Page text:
02. DEVIL SURFER
04. CARD SHARK
05. EASY LIVIN'
07. LET ME DREAM
08. HEAVENLY ANGEL
THE VISCAYNES & FRIENDS
09. DOWN AND OUT
10. SEPTEMBER RAIN
THE CHARLIE CALELLO SINGERS
11. DON'T LET THE OLD MAN IN
DON'T LET THE OLD MAN IN
Desert Island Discs
Desert Island Discs was created by Roy Plomley in 1942, and the format is simple
Eight tracks, a book and a luxury: what would you take to a desert island? Guests share the soundtrack of their lives
Michael Lewis is a best-selling non-fiction writer and journalist. He initially worked for an investment bank, and his experiences of Wall Street excess in the 1980s informed his acclaimed first book, Liar’s Poker. Three of his later books – Moneyball, The Blind Side and The Big Short – have been adapted into Hollywood feature films.
He was born in New Orleans in 1960, where his father was fond of quoting the family motto: 'Do as little as possible, and that unwillingly, for it is better to receive a light reprimand than perform an arduous task.' After studying at Princeton and the LSE, he joined an American bank in London, and wrote articles about the quirks of the industry under a pseudonym. In spite of his father’s opposition, he decided to quit his highly-paid job to become a writer.
In Moneyball, he examined how a struggling baseball team used intensive data analysis to find undervalued players overlooked by richer clubs. The Big Short focused on the sub-prime mortgage crisis, and his most recent book, The Fifth Risk, is about the Trump administration’s approach to government.
Michael lives in California with his wife, Tabitha Soren, and their three children.
BOOK CHOICE: A Confederacy of Dunces by John Kennedy Toole
LUXURY ITEM: A photo album
CASTAWAY'S FAVOURITE: Old Days by Chicago
Presenter: Lauren Laverne
Producer: Sarah Taylor
01. I Want You Back
The Jackson 5
Jackson 5 Greatest Hits
02. Old Days
Chicago's Greatest Hits 2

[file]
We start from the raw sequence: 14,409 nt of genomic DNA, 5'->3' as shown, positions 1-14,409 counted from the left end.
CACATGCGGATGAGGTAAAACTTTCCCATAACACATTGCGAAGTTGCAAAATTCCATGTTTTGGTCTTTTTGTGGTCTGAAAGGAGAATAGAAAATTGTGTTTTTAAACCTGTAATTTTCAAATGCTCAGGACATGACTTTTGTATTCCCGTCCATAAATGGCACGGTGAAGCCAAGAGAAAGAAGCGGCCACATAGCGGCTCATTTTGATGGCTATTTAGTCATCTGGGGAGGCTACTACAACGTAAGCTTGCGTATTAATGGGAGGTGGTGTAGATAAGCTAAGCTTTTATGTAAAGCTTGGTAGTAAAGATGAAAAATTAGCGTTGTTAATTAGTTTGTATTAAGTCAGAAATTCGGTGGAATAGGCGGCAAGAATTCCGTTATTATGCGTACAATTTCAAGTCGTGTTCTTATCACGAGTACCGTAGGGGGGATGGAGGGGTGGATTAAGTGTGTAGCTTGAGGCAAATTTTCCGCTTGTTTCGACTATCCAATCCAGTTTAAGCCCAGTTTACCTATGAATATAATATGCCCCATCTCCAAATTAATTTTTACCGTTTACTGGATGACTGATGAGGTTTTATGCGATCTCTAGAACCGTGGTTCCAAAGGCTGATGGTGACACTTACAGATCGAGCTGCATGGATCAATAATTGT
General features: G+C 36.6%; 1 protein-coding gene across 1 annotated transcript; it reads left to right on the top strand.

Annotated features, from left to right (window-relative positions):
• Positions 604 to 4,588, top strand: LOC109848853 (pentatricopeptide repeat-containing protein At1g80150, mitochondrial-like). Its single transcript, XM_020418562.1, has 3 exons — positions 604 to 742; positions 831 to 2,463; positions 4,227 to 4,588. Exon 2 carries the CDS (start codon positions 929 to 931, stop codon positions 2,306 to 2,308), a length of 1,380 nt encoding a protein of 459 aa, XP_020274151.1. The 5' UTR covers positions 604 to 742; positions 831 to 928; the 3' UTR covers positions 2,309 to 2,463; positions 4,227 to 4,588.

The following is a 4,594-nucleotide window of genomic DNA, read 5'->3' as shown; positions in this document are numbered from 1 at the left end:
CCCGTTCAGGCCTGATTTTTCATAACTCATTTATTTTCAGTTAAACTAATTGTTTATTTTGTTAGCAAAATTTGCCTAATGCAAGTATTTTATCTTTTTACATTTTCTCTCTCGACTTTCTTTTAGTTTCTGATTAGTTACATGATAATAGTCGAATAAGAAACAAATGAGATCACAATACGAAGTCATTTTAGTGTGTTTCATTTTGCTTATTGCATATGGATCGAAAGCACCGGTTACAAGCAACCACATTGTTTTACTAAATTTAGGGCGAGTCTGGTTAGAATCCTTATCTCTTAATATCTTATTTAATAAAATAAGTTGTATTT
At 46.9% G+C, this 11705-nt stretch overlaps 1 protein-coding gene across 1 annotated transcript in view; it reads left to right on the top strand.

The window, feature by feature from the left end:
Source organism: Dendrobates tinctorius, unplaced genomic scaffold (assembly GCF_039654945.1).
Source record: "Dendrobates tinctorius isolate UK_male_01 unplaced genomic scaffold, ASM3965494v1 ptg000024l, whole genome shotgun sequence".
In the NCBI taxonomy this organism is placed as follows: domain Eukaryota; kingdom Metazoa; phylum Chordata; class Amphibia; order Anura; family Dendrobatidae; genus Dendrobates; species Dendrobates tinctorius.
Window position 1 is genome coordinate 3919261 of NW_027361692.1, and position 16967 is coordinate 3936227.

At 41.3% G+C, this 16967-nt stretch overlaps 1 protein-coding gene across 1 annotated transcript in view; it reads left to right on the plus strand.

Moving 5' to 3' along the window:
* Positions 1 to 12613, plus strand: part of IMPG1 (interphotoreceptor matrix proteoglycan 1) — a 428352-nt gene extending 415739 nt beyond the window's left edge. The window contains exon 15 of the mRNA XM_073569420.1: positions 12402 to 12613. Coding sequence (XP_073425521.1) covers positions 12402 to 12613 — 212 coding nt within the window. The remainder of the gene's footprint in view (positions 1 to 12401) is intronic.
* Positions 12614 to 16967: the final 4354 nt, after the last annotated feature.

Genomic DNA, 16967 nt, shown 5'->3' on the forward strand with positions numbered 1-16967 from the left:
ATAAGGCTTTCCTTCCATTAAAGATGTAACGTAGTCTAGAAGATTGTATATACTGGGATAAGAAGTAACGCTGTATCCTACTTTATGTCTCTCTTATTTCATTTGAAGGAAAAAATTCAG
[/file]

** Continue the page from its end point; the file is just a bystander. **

Freddie Mercury & Montserrat Caballé
05. Romeo and Juliet
Mercury Records Ltd.
Guests from all walks of life discuss their musical loves and hates.
Sun 12 Jan 2020
BBC Radio 3
Helen Cammock grew up wanting to be a singer, and performed on the folk circuit as a teenager. But then she stopped, and became a social worker for more than ten years. Finally, at the age of 35, she took up photography, went to art school – and she’s never looked back. She’s known now for her richly-layered video installations, which mix film archive, dance and poetry with current interviews, all woven together with music. She is the joint winner of the 2019 Turner Prize; for the first time in its 35-year history, the Prize was shared between all four artists on the shortlist, at their request.
In Private Passions, she talks to Michael Berkeley about why music is at the heart of all her work. Last year the MaxMara art prize paid for her to spend six months working in Italy, and there she began to explore the subject of lament, and particularly laments sung by women. As part of her performance work, Helen Cammock began to take singing lessons again, and lament, loss, longing, and hopes for a better future, are all captured in the music she chooses. She shares the excitement of discovering little-known women composers of the 17th century Francesca Caccini and Barbara Strozzi. She talks about the troubling incident which persuaded her to give up a career in social work, when she was told to abandon a young woman outside a police station. She remembers the isolation and boredom of growing up in the countryside of Somerset, and the racist abuse her family faced every Saturday when they went shopping together.
A Loftus production for BBC Radio 3
Produced by Elizabeth Burke
Che si puo fare
Performer: Leonardo García Alarcón
Performer: Mariana Flores
Ensemble: Capella Mediterranea
Sekstur from Vendsyssel/The Peat Dance
Ensemble: Danish String Quartet
Ensemble: Cappella di Santa Maria degli Angiolini
Director: Gian Luca Lastraiolo
Thy hand Belinda... When I am laid in earth (Dido and Aeneas)
Singer: Jessye Norman
Cello Concerto no.1 in E flat major (1st mvt: Allegretto)
Performer: Truls Mørk
Orchestra: Oslo Philharmonic Orchestra
Conductor: Vasily Petrenko